The ACHP’s Office of Native American Affairs (ONAA) launched a Native Youth Initiative in 2015 that has two goals: 1) to introduce Native youth to historic preservation as a potential career choice, and 2) to provide Native youth an opportunity to voice concerns regarding the protection of sacred sites. Introducing historic preservation as a career choice responds directly to concerns expressed by Tribal Historic Preservation Officers about attracting tribal youth to work for or succeed them. It is a significant component of building the capacity of both Indian tribes and Native Hawaiian organization to participate in the national preservation program both now and in the future.
The program is part of the ACHP’s Youth and Historic Preservation Initiative which strives to educate young people on the benefits preservation offers to local communities and the nation and encourage them to enjoy history in their own backyards and beyond. The ACHP maintains a program specific to Native youth in order to appropriately and respectfully address cultural sensitivities and to respect tribal sovereignty. Therefore, in November 2015, the ACHP adopted a strategic plan for its Native Youth program.
The program includes a variety of specific initiatives such as in-person events in which Native youth can interact with preservation professionals and participate in preservation activities; providing information through the ACHP’s Native youth Facebook page and on this page; and, historic preservation distance learning.
- Native Youth in Historic Preservation Newsletter
- Historic Preservation Career Possibilities for Native Youth
- How Native Youth Can Become Involved with Historic Preservation
- 15-Minute Course: “What is Section 106?”
(Scroll down to “What is Section 106?” in the E-Learning Course Catalogue section: a one-time registration is required for this FREE course.
- Youth and Historic Preservation
Outreach and Events News
The Preservation Indigenous - Native Youth Facebook page was established in March 2015 as a tool to share information. The page’s following continues to grow and is connecting Native youth (and those who work with youth) and tribes across the country with information and opportunities related to historic and cultural preservation developments, and career and educational opportunities.
Roundtables and Workshops
Several events in 2015 and 2016 provided opportunities for Native youth to learn about careers in preservation and engage in conversations about sacred sites and the field of historic preservation in general. ACHP members and staff had the opportunity to learn from Native youth!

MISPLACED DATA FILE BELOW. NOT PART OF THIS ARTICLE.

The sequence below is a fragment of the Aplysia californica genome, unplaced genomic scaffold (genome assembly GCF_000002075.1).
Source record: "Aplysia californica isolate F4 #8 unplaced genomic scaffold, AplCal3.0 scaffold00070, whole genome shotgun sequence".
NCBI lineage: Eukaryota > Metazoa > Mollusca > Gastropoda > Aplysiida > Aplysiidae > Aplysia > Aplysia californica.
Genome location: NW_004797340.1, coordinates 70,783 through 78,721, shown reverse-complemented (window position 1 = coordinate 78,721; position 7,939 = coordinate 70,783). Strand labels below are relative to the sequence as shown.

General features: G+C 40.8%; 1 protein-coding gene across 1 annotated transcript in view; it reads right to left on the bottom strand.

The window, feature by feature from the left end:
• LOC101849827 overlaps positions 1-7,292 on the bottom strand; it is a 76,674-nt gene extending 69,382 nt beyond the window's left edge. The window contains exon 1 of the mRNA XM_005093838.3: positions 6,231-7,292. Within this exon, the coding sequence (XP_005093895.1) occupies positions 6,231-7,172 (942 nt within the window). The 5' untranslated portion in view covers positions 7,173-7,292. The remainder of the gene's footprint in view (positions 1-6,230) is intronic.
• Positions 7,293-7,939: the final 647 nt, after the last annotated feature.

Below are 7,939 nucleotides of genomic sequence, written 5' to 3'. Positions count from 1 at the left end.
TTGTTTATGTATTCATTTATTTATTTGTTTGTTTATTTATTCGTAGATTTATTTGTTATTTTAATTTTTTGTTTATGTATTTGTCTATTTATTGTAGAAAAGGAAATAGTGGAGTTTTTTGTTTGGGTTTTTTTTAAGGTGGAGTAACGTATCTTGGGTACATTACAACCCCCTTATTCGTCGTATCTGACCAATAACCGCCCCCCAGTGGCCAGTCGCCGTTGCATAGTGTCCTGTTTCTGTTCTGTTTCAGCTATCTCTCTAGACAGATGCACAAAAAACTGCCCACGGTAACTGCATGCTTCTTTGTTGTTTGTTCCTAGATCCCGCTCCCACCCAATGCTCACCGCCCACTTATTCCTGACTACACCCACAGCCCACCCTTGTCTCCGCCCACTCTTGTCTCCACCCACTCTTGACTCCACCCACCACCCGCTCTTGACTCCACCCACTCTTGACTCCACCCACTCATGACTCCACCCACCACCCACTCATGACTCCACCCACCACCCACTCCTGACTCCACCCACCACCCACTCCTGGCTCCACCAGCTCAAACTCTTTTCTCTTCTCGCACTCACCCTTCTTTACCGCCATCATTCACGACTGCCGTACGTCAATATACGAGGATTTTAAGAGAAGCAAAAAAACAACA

An inaugural roundtable discussion took place in May 2015 with tribal youth at the annual Cultural Resource Protection Summit hosted by the Suquamish Tribe in Washington. Tribal youth from the region had an opportunity to interact with summit attendees during a lunch roundtable led by Suquamish Chairman Leonard Forsman, also a member of the ACHP.
At the White House Tribal Youth Gathering in July in Washington, D.C. in July 2015, 90 Native youth participated in the Cultural Preservation and Revitalization breakout session. ACHP Member Dorothy Lippert served on the federal panel for this session and heard firsthand about youth concerns about cultural preservation as well as their suggestions for improvements.
At the July 2015 United National Indian Tribal Youth (UNITY) Conference in Washington, D.C., ONAA hosted two workshops on sacred sites and had a booth at the event’s Career Expo. The workshops were co-hosted with federal partners in the interagency Sacred Sites Memorandum of Understanding (MOU). And, at the July 2016 UNITY Conference in Tulsa, Oklahoma, ONAA again hosted two workshops and a booth at the event’s Career Expo.
And in late July 2015, a day-long gathering with tribal youth and adult historic preservation professionals (both tribal and non-tribal) from southern New England was co-hosted by the ACHP and the Mohegan Tribe. This event included a visit to an active field school site, roundtable lunch discussion, and visit to a Mohegan sacred site.
For more information, contact Rae Gould in at firstname.lastname@example.org or 202-517-0196.